(Property’s Annual Gross Income – Operating Expenses) / Purchase Price = Cap Rate

Let’s dive a little deeper to get a better understanding. What if, for example, you’re thinking of purchasing an income-producing property in Chicago for $500,000. Here are the steps you need to take to evaluate its potential return on investment:

  • Calculate yearly gross income. To calculate the yearly gross income for a property, multiply the monthly income being generated by 12 months. The monthly income could already be set by the amount existing tenants pay, usually presented in a document called a rent roll, or it could be what you intend to charge for rent based on the market rates of similar properties in the area. So, assuming tenants are currently in place and the rent roll indicates they pay $2,500 each month, your yearly gross income for the home would be $30,000.

$2,500 (Property’s Monthly Income) x 12 (Months) = $30,000 (Yearly Gross Income)

  • Calculate yearly net income. To calculate the yearly net income for your Chicago investment property, add up all of the property’s operating expenses for the year and subtract the total from the gross income amount. Your operating expenses include everything from maintenance costs to protecting your investment with property insurance. You’ll want to include things like management fees and property taxes, too. What you cannot include are your purchasing costs or your mortgage payments. Bearing that in mind, if the total of your yearly operating expenses equals $10,000 and you subtract that from your gross income of $30,000, you’re left with a net of $20,000.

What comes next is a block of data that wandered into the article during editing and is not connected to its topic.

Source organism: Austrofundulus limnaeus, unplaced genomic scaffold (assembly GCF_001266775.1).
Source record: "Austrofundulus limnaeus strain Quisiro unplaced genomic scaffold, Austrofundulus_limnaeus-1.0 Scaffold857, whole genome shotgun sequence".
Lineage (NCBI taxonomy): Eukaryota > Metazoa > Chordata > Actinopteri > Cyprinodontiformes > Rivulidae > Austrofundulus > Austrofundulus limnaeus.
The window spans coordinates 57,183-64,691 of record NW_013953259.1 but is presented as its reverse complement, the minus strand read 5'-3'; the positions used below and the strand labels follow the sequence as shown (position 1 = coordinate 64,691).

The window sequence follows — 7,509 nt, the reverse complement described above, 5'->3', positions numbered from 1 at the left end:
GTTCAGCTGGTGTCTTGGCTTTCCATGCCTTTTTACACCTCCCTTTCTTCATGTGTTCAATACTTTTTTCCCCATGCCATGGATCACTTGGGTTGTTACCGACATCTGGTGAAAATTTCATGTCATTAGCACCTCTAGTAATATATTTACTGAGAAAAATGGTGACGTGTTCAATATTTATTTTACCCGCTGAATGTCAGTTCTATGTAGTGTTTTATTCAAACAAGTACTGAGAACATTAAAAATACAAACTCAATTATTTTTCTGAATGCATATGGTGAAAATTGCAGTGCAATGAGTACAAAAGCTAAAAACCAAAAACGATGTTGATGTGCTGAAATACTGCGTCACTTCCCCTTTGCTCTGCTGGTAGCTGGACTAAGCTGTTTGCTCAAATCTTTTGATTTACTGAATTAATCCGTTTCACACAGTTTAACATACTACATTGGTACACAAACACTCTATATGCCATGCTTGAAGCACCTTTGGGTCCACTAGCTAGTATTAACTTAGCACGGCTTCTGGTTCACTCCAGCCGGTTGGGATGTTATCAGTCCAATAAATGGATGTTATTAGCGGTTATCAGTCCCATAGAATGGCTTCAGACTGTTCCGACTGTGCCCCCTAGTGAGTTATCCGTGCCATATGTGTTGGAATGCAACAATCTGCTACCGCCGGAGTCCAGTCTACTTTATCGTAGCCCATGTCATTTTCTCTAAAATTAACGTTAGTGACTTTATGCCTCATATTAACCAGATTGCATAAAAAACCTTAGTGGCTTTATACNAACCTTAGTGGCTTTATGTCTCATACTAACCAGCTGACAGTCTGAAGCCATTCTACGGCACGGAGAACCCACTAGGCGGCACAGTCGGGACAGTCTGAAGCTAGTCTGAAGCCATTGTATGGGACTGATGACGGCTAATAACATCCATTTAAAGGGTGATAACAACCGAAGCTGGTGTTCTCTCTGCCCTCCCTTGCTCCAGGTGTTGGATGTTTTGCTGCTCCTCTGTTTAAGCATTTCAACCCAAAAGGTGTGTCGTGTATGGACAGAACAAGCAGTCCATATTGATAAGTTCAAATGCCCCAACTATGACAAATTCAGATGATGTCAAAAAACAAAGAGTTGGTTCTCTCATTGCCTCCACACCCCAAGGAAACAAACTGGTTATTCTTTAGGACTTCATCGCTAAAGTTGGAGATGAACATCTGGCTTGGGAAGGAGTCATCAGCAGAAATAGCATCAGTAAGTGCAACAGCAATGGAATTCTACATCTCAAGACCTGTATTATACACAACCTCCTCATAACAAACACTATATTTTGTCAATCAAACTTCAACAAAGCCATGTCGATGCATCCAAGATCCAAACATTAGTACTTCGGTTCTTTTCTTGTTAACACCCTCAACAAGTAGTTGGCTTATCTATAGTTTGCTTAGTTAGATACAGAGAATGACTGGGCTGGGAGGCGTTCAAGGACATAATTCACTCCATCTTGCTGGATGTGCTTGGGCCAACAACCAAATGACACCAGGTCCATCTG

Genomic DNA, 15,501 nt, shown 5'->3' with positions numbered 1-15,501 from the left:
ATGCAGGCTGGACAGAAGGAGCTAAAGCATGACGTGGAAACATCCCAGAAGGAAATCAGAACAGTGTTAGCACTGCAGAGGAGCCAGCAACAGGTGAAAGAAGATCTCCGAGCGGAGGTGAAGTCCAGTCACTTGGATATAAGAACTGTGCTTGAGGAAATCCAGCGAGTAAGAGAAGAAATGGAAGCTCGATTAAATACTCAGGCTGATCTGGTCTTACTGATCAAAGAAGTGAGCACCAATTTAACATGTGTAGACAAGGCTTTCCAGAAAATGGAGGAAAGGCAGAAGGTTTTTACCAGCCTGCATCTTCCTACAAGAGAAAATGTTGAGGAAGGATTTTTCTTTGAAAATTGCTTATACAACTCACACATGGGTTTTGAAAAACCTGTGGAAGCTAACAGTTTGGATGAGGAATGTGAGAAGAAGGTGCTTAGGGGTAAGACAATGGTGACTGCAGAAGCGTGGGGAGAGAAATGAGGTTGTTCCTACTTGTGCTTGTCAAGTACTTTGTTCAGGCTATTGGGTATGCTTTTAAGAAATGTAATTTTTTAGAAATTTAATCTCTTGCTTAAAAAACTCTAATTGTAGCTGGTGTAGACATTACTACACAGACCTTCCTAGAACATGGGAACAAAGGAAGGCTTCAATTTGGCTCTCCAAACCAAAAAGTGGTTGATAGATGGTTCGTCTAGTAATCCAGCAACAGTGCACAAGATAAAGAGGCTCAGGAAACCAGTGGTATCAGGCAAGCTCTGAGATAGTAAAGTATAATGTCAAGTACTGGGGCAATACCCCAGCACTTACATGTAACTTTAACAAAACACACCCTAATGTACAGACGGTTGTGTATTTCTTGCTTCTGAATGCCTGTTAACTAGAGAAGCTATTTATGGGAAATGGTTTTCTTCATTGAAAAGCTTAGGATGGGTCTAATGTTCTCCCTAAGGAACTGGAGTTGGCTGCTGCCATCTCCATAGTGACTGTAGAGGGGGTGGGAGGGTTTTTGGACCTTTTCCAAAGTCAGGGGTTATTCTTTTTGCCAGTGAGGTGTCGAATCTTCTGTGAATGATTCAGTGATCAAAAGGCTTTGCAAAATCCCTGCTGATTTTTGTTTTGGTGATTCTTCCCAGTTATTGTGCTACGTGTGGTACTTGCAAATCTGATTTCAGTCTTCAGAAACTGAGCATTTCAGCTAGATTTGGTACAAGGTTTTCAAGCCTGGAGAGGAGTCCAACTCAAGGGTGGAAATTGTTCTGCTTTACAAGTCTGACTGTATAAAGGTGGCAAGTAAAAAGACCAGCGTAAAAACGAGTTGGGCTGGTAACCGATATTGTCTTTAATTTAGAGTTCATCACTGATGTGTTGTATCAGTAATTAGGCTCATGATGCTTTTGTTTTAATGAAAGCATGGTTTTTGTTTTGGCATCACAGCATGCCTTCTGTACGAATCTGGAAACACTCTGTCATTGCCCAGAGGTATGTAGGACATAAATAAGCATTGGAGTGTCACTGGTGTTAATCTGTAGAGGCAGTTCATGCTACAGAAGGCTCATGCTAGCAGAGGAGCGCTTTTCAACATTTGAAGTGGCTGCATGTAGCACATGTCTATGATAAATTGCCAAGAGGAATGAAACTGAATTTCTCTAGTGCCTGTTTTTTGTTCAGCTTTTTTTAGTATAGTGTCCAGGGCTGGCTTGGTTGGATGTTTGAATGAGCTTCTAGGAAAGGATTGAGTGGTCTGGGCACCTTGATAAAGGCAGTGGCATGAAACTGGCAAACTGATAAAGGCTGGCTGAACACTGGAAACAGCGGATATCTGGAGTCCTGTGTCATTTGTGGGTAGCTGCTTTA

$30,000 (Gross Income) – $10,000 (Operating Expenses) = $20,000 (Net Income)

  • Divide net income by purchase price. After calculating the property’s net income, divide that number by your intended purchase price. Your purchase price may or may not be close to the list price for the property if you found it on the open market. Though, you’re more likely to pay less for a house if you have a way to find off-market properties that not everyone is competing for. The result of this calculation, which will be a percentage, is your cap rate. Therefore, a net income of $20,000 divided by a purchase price of $500,000 gives you 0.04 or a 4% expected return on your investment.

$20,000 (Net Income) / $500,000 (Purchase Price) = 4% Cap Rate